Miss Dussault makes a face when you ask her what she did during nonworking hours. "I learned to shoot pool." she begins, and then she’s unable to come up with any other excitement. She and Fannie Flagg chummed aground together, and attended rodeos, saloon-hopped, took tennis lessons and swam in pools, but outside of the snakes and scorpions, there weren't too many interesting characters. Van Dyke is a terribly quiet, shy man who keeps to himself pretty much so there was no mad center of activity from which the cast and crew could spin off. The studio did furnish them with cars, but they were so low-powered that they had to "turn off the lights, the radio and the air conditioner" if they wanted to pass somebody. Consequently, there were no long trips of exploration. If you break down in the desert you don't want to have to walk on a road that is also a thoroughfare for rattlesnakes and scorpions.
The disorientation of the cast was reflected in the show itself, which never caught fire, and this season, CBS dropped the whole cast except for Van Dyke and Lang and moved production to Los Angeles. Word from out there indicates that this has not solved the problems of the series, and it is doubtful if it will continue much beyond its first cycle this fall.
Meanwhile, Miss Dussault made a pilot for CBS, “The Nancy Dussault Show," which was created by Carl Reiner from Miss Dussault's own experience of being married to a non show-biz person and the resulting problems. No sponsor has indicated hot interest, but CBS is keeping Miss Dussault under contract with thoughts of maybe reshooting a pilot for possible use as a midseason replacement.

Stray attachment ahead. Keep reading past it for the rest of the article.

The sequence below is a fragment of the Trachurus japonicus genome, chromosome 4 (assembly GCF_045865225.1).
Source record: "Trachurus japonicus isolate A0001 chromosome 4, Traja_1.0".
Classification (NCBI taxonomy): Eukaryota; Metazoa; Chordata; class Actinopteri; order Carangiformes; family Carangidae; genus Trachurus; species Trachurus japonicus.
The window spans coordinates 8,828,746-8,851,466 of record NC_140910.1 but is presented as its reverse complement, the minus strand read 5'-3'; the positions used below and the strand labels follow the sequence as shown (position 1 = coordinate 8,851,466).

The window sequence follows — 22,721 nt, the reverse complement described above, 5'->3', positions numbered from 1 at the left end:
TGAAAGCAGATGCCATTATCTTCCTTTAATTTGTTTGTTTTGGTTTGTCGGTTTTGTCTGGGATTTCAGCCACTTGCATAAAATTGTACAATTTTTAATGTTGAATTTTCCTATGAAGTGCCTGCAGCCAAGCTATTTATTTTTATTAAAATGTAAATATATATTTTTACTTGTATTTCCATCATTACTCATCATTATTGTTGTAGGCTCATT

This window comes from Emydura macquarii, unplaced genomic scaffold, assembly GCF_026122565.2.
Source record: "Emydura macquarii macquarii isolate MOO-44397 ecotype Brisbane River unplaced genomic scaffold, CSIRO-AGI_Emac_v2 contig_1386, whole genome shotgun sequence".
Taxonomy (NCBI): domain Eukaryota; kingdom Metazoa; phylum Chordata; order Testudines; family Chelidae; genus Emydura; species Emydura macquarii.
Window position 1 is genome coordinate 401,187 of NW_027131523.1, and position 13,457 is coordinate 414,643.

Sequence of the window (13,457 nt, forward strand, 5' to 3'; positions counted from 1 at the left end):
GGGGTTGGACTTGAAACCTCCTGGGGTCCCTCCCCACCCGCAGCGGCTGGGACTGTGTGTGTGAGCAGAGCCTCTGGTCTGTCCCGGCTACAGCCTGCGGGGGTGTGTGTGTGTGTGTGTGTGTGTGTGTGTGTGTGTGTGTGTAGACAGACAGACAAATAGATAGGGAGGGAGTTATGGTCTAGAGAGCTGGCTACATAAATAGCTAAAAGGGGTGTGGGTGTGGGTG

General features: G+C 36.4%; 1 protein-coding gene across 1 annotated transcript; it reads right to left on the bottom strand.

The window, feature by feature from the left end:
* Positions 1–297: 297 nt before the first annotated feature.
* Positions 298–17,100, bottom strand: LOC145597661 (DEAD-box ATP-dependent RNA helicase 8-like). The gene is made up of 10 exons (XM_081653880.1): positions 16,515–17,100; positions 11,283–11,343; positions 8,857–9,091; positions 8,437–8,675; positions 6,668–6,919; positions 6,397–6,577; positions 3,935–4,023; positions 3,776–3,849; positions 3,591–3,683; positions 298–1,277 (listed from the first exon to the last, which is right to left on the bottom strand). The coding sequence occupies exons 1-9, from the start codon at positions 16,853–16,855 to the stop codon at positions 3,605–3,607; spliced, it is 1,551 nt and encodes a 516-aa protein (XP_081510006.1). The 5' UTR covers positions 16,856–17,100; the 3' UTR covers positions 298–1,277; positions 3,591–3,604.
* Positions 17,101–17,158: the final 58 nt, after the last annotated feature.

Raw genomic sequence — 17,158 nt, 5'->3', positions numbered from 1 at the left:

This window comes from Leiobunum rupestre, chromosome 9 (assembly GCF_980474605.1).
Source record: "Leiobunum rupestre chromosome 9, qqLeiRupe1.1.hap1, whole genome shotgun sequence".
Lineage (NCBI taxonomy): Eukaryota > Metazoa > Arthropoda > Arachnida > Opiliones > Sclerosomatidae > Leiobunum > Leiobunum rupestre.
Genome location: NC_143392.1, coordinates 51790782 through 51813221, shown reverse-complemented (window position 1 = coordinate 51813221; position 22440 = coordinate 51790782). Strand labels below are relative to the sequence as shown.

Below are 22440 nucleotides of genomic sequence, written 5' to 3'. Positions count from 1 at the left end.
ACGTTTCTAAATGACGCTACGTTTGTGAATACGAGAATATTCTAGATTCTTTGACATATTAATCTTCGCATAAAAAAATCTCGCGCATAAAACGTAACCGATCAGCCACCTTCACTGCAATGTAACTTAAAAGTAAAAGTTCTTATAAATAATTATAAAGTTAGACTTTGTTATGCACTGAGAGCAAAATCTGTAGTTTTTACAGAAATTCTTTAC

The self-titled show was blown off at the same time as two other failed pilots in a movie-of-the-week time slot. It featured Lawrence Pressman, Karen Morrow, Rip Taylor and John Byner. One of the other shows was pilot for Ted Bessell.

Dussault’s next television experience was even worse. Dussault could sing, act and dance. She wasn’t an interviewer, but that’s what she was hired to do. Then she was un-hired.

Perhaps her best-known role followed. A Britcom was re-tooled into a vehicle for Ted Knight called Too Close For Comfort. He played a cartoonist who created Cosmic Cow (which showed up as a puppet; Knight had been a ventriloquist in his early TV days). It lasted three years on ABC then another three in first-run syndication. The final season was re-jigged but, unlike Van Dyke, Dussault survived the storyline overhaul.

Here’s a story from the Pittsburgh Press of March 7, 1982. To be honest, she doesn’t sound too enthusiastic about the sitcom.

Comfort’s Nice, But She’d Rather Sing
By Jerry Krupnick
NOBODY ever told Nancy Dussault why ABC refused to renew her contract as David Hartman's original co-host on "Good Morning America."